The weather for the weekend was good, a thin cloud layer kept the sun’s rays at bay keeping the temperature cool. The club did a good job, they had a good turnout of about 100 riders. No doubt partly because of all the rain everywhere else and the fact they advertised the race would be held on the vet track. I was there a couple of years ago when the race was held on the national track (which was for the most part very good) but had a few places that turned out to be dangerous for us old guys and they got quite a few riders hurt. They had Mexican food for dinner, a nice raffle and they showed the supercross on Saturday night.

Just as the last races were starting the wind came up and started blowing dust. It was time to pack up and head home. Going home for me was the 10 to San Bernardino via the 215 to the 15 to hwy 395 to hwy 58 to the 99. About forty five miles from Riverside a traffic alert said heavy traffic ahead expect delays. After fighting the wind all the way the traffic came to a virtual halt just as the rain started and it took me over two hours to go those forty five miles. When I reached the Tehachapi Mountains it started snowing and only got worse the further up I went. It started blowing snow across the freeway and was starting to stick even on the road. Me, my pickup and camper pulling my trailer got behind a big rig and made it over to Bakersfield where it was dry. It took me fifteen and a half hours to get home. Speaking of my trailer while driving to Havasu Wednesday night I stopped for fuel and decided to eat so I drove around the station looking for a place to park. I turned down a parking lot looking for a place or a way out so I could continue looking somewhere else. Well I went about two hundred feet then turned right for another hundred feet only to discover there wasn’t a way out nor a way to turn around. Which meant I had to back my trailer out and in doing so I jack knifed the trailer into the corner of the camper putting a nice crease, dent and hole into the front of the trailer, shit, of course I didn’t discover this until I was at the track unhooking the trailer, shit.

All in all it was a good trip and I’m glad I went. Next race will be at Fernley in April.

Doug 21J



Yamaha YZ250FX Part 10

This weekend marks the opening round of the 2017 AMA Dist 36 Cross Country series and the AMA National Western Hare Scrambles Championship all being held at the Prairie City OHV Park (Home of the Hangtown National Motocross) outside of Sacramento CA

Prairie City is the site of nineteenth century gold mining using dredges that left piles of rocks behind. It was also a site where Aero Jet tested rocket engines used in the going to the moon projects. On the best of days the park is rock piles with a little dirt scattered in.

One year I was almost disqualified because I was riding at the edge of the 25 foot wide markers that mark the course when I was accidently kicked outside a marker because I hit some rocks. On the other side of that marker were more rocks and some star thistle that I ran over. The park rangers didn’t like that, I guess they thought I was going to harm the rocks and star thistle.

This year we’ve had a lot of rain and the course could be very slippery (wet rocks tend to do that) lots of mud and water holes. With rain expected to continue it will be interesting to see if the rangers allow the race to go on. After all there are rocks and star thistle to protect, oh and bushes too.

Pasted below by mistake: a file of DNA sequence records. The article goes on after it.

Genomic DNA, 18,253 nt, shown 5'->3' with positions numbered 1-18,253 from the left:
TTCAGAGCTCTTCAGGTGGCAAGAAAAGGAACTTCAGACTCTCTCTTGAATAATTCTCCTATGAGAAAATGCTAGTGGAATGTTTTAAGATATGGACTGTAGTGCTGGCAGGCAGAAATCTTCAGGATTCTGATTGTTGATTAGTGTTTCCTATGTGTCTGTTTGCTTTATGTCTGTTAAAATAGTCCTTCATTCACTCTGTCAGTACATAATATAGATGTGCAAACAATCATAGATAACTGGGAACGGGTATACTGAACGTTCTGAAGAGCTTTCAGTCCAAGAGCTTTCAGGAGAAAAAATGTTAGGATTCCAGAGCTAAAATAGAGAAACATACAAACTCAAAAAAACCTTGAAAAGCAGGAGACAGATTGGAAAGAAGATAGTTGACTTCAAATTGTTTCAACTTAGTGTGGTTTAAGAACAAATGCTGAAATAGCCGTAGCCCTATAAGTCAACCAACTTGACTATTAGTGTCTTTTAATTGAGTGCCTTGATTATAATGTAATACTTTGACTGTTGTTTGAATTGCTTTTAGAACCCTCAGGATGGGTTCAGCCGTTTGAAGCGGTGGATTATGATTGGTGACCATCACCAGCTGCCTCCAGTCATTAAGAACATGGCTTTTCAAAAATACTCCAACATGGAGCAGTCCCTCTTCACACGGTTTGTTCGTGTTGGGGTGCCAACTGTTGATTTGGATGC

But if it does end up going on my trusty Yamaha YZ250/290FX will be ready. Since my last report I’ve only put a handful of hours on it, been working on my Huskyama. I did race it in the fall race at Prairie City and had some issues, the motor would just quit in the tight stuff. I ended up having to pull the clutch in the tight corners a real pain in the ass. I had Roseville Yamaha check the valves, install a new plug, clean the injector and reset the TPS to a little richer setting. That seems to have cleared up the problem.

I’ve noticed the last year or so there are a lot more blue bikes at the races. A lot more Yamaha 250FX’s the new 250 wide ratio two stroke and some 450FX’s. There are also a lot of Husky’s now so it’s not completely the sea of orange it used to be. 




Husky/Yamaha...the Experiment Continues!

Huskyyama part 3

Since my last article I’ve spent a little more time working on the setup for the Yamaha front end. Nothing big or special just playing with the clickers, the one big thing I did was install a Pro Circuit rear shock link. From what I’ve read the newer KTM’s rear end offers sort of a dead feel, it works fine but isn’t really noticeable or you don’t or aren’t supposed to notice it. I don’t know if this feel is in response to the fact a lot of expert and Pro level riders steer more with the front end these days. Gone are a lot of the cut and thrust riders of old, mostly borne out of the way two strokes were ridden. I never was a cut and thrust rider however I’ve become a brake sliding rider in the woods. Anyway Pro Circuit says their link brings back the feel of the rear end working with the front end, so I installed one. The real big difference is in the length of the three legged knuckle the part that attaches to the shock was about 5mm shorter than the stock one. Turns out that’s a lot, I had to slow the rebound quite a bit. The new linkage didn’t change the sag but Pro Circuit calls for an increase of two sizes on the shock spring. My first ride with the new linkage was at Est. I could immediately tell a difference the rear felt like it was now moving with the front end. I had to increase the compression to maximum to keep from bottoming out.

Since then I’ve installed a #52 rear spring and rode it at the Sierra Old Timers MC ride day at Prairie City MX on the 30th of December. The track conditions were very good except for the deep ruts that developed. I again played with the clickers but the biggest thing was three other riders put some laps on it and offered me some feedback.

One of the riders is a two stoke guy and not only rode my bike that day but a 2017 KTM 350SXF and a 2015 350SXF. The 2017 is basically stock; the 2015 has had the suspension done. Interesting all of us had different opinions about which bike had more or better power. The 2015 and my 2016 both have Rekluse’s and feel like they may lose a little off the bottom compared to the 2017, (That’s no doubt why I ride mine in the advanced ignition mode) they all had great power for a 350.